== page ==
Saturday, February 11, 2012

Stage Door Traditions

The air was chilly and crisp, but the anticipation kept me warm. We were waiting outside the Artists' Entrance at the Pasadena Playhouse after a stellar production of Art starring Bradley Whitford, Roger Bart, and Michael O'Keefe.

I don't remember who taught me about waiting by the stage door to meet the performers. I certainly didn't do it all the times I went to Broadway shows as a youth. But once I learned how to do it, I was hooked.

Because theater actors will always come out the stage door and greet their fans. It's a tradition, even today on Broadway, where actors will autograph Playbills and pose for pictures while receiving accolades for the performance they just finished minutes ago.

I was eager to meet the actors in Art for a few reasons. One, the show was incredible - a brilliant play executed brilliantly by three skilled wordsmiths. I laughed, I gasped, it was better than CATS.

Two, I had a minor connections with two of the actors - I'd acted opposite Bradley Whitford for a day on Studio 60 on the Sunset Strip and had seen Roger Bart in You're a Good Man, Charlie Brown on Broadway. Awkward hellos always feel less awkward when you have an "in" to start the conversation.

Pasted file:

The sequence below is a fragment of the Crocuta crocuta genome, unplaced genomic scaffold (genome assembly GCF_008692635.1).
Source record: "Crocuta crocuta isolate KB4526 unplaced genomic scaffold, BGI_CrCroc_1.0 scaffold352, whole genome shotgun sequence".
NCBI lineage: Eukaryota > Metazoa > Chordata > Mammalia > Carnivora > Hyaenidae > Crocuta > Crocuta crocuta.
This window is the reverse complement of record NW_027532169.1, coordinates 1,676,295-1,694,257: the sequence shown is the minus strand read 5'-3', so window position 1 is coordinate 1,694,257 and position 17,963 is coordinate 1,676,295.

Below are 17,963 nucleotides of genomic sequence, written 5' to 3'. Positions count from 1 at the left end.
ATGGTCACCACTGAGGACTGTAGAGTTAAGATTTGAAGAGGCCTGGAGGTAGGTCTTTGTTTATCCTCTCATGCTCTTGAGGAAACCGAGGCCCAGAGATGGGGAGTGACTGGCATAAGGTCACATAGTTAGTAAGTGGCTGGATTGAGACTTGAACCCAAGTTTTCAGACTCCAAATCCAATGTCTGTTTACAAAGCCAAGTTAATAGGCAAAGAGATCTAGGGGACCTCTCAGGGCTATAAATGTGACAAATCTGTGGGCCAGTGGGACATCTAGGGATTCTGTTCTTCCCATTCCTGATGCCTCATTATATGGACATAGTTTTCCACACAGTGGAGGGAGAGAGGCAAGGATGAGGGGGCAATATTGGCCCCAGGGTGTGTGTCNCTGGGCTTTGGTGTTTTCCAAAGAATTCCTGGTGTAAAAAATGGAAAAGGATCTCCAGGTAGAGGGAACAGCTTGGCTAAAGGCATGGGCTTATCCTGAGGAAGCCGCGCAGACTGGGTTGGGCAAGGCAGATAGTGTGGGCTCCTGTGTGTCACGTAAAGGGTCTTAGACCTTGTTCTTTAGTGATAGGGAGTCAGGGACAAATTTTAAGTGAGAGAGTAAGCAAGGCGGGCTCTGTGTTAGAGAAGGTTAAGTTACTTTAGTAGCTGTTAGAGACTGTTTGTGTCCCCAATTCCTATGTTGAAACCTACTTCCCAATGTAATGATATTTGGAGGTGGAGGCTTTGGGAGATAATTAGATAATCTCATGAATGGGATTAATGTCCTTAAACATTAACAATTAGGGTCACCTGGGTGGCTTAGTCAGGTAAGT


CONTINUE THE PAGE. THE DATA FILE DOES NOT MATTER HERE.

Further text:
We waited for a while outside, managing doubt that they would come out at all. But true to theater form, they did. Michael emerged first - we told him his performance was wonderful. He smiled and walked away. (That's the other piece of stage door etiquette - the space around the stage door is where you say hello. After the performer exits that zone, you leave them alone.)

Bradley was lovely - when I mentioned we had worked together, he perked and asked, "Oh! How are you doing?" Like we were old friends - so sweet.

Roger Bart came out next, and I have to admit, I totally fell in fandom love. He was funny, down to earth, and seemed genuinely interested to meet us. When I mentioned seeing him play Snoopy on Broadway, he quipped, "Wow, back when I was a young man."

As the conversation continued, he learned I went to MIT and instantly started asking questions about how I went from an engineering school to becoming an actor and writer. I would have loved to take him out for a drink and tell him my life story, but out of respect, I kept it brief, congratulated him on the show again, and said farewell.

As we walked away, my friend realized we didn't ask for a picture, but that was okay. I look forward to working with these guys someday (especially Roger) and saying, "I met you at the stage door after Art." They may not remember me, but I'll remember them.

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